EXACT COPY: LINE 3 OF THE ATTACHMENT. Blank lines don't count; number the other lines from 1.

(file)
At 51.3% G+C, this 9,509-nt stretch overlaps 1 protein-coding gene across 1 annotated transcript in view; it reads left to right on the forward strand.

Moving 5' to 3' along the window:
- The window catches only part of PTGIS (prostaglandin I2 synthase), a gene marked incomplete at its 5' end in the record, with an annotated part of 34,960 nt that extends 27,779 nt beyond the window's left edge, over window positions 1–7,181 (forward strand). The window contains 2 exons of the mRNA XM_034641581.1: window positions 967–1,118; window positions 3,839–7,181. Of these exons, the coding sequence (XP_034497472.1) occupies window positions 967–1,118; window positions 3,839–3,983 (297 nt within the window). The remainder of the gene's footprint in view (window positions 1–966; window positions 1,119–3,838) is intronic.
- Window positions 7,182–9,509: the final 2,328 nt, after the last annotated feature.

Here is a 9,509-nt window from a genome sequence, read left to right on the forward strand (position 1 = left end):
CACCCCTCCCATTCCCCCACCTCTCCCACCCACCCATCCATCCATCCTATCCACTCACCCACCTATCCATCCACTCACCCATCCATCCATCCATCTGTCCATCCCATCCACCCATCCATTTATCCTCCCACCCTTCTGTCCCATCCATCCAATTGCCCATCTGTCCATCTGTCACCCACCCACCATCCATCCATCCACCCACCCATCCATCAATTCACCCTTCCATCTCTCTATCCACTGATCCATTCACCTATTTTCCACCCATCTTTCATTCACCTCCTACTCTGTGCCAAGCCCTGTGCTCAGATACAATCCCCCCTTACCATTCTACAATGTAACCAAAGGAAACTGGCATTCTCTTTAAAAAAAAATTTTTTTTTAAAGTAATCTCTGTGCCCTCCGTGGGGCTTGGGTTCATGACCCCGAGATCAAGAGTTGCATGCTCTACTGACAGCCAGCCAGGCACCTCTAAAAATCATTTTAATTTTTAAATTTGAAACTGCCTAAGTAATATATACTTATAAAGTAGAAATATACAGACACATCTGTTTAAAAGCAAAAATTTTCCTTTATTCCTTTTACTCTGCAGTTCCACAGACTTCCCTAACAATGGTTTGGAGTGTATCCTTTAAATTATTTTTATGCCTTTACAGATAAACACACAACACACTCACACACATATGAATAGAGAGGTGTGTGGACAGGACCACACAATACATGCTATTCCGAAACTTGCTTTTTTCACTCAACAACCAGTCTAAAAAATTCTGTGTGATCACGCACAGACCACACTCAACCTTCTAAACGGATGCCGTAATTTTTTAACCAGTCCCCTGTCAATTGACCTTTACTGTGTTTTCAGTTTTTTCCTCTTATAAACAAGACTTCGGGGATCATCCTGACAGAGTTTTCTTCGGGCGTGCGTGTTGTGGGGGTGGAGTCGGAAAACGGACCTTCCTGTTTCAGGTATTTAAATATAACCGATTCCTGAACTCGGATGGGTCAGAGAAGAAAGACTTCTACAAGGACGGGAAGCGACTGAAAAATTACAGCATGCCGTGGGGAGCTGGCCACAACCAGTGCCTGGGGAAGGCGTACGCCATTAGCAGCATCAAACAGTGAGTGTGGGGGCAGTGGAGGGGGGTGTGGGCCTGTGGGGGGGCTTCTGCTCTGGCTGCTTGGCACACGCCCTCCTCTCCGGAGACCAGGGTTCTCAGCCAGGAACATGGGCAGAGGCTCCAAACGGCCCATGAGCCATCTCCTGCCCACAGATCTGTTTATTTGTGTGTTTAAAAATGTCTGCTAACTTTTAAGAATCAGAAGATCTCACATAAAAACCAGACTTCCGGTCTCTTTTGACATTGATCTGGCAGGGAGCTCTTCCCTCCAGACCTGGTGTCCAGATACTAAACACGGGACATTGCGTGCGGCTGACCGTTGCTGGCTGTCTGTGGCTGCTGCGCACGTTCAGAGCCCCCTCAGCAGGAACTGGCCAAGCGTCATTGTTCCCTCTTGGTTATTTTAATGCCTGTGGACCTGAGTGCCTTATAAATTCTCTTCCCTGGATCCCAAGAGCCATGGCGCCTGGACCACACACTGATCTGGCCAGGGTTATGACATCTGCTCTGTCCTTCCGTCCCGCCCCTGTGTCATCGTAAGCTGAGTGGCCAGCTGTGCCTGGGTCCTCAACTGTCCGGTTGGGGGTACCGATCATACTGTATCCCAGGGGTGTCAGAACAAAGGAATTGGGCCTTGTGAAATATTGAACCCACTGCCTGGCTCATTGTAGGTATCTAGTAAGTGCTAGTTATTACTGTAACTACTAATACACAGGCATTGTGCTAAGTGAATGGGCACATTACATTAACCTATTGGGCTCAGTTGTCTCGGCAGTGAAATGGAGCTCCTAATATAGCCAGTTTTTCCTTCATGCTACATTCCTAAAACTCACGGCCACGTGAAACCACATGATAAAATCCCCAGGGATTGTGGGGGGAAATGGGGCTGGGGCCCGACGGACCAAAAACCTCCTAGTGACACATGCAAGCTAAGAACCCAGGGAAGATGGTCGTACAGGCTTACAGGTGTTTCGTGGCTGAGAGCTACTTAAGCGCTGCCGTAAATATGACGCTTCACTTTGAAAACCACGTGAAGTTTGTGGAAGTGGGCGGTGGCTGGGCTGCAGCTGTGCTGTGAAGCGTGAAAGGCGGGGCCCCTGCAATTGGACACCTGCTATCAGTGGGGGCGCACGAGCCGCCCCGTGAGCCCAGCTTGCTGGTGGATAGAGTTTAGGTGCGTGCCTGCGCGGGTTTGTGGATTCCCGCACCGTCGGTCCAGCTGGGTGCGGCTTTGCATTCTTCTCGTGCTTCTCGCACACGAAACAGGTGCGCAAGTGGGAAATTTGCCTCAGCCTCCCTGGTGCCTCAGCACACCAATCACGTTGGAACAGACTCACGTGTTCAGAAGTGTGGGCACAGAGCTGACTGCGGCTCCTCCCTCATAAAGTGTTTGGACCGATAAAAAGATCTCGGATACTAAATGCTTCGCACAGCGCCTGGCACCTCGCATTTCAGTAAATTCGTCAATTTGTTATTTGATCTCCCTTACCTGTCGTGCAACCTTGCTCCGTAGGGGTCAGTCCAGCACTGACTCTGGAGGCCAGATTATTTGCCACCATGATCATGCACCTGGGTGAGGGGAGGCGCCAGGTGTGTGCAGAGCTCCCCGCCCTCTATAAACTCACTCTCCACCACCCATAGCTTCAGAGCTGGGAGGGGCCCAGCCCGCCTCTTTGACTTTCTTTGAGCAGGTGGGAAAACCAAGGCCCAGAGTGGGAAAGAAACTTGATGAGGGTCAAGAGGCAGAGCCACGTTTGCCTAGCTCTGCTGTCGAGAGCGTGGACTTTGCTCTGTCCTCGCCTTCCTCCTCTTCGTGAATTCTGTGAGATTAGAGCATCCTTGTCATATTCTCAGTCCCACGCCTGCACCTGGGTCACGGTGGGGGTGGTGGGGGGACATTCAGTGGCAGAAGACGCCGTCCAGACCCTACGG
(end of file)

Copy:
- The window catches only part of PTGIS (prostaglandin I2 synthase), a gene marked incomplete at its 5' end in the record, with an annotated part of 34,960 nt that extends 27,779 nt beyond the window's left edge, over window positions 1–7,181 (forward strand). The window contains 2 exons of the mRNA XM_034641581.1: window positions 967–1,118; window positions 3,839–7,181. Of these exons, the coding sequence (XP_034497472.1) occupies window positions 967–1,118; window positions 3,839–3,983 (297 nt within the window). The remainder of the gene's footprint in view (window positions 1–966; window positions 1,119–3,838) is intronic.